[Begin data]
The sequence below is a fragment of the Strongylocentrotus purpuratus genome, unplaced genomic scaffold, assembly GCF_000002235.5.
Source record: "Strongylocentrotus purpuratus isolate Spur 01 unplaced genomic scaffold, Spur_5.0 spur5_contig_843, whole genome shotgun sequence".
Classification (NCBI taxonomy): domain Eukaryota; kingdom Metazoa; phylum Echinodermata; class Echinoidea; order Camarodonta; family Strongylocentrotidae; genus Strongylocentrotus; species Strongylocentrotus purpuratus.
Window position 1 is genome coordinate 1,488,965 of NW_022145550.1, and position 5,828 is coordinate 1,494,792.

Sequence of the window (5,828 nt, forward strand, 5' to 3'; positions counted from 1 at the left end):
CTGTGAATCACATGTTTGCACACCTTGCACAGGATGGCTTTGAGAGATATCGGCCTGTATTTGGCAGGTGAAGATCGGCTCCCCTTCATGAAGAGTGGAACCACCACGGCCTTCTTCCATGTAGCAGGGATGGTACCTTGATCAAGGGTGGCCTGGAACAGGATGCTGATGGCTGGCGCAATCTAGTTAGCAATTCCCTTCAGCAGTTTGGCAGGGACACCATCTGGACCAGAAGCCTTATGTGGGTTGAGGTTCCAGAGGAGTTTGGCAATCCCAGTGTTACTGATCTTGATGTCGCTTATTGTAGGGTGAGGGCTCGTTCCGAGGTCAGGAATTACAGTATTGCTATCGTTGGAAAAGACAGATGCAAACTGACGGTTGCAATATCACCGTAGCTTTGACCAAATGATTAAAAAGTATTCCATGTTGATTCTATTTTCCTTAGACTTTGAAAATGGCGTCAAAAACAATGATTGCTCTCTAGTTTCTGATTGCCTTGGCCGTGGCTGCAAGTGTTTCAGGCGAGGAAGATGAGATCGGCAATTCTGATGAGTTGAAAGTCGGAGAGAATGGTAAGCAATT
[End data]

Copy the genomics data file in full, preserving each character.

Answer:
The sequence below is a fragment of the Strongylocentrotus purpuratus genome, unplaced genomic scaffold, assembly GCF_000002235.5.
Source record: "Strongylocentrotus purpuratus isolate Spur 01 unplaced genomic scaffold, Spur_5.0 spur5_contig_843, whole genome shotgun sequence".
Classification (NCBI taxonomy): domain Eukaryota; kingdom Metazoa; phylum Echinodermata; class Echinoidea; order Camarodonta; family Strongylocentrotidae; genus Strongylocentrotus; species Strongylocentrotus purpuratus.
Window position 1 is genome coordinate 1,488,965 of NW_022145550.1, and position 5,828 is coordinate 1,494,792.

Sequence of the window (5,828 nt, forward strand, 5' to 3'; positions counted from 1 at the left end):
CTGTGAATCACATGTTTGCACACCTTGCACAGGATGGCTTTGAGAGATATCGGCCTGTATTTGGCAGGTGAAGATCGGCTCCCCTTCATGAAGAGTGGAACCACCACGGCCTTCTTCCATGTAGCAGGGATGGTACCTTGATCAAGGGTGGCCTGGAACAGGATGCTGATGGCTGGCGCAATCTAGTTAGCAATTCCCTTCAGCAGTTTGGCAGGGACACCATCTGGACCAGAAGCCTTATGTGGGTTGAGGTTCCAGAGGAGTTTGGCAATCCCAGTGTTACTGATCTTGATGTCGCTTATTGTAGGGTGAGGGCTCGTTCCGAGGTCAGGAATTACAGTATTGCTATCGTTGGAAAAGACAGATGCAAACTGACGGTTGCAATATCACCGTAGCTTTGACCAAATGATTAAAAAGTATTCCATGTTGATTCTATTTTCCTTAGACTTTGAAAATGGCGTCAAAAACAATGATTGCTCTCTAGTTTCTGATTGCCTTGGCCGTGGCTGCAAGTGTTTCAGGCGAGGAAGATGAGATCGGCAATTCTGATGAGTTGAAAGTCGGAGAGAATGGTAAGCAATT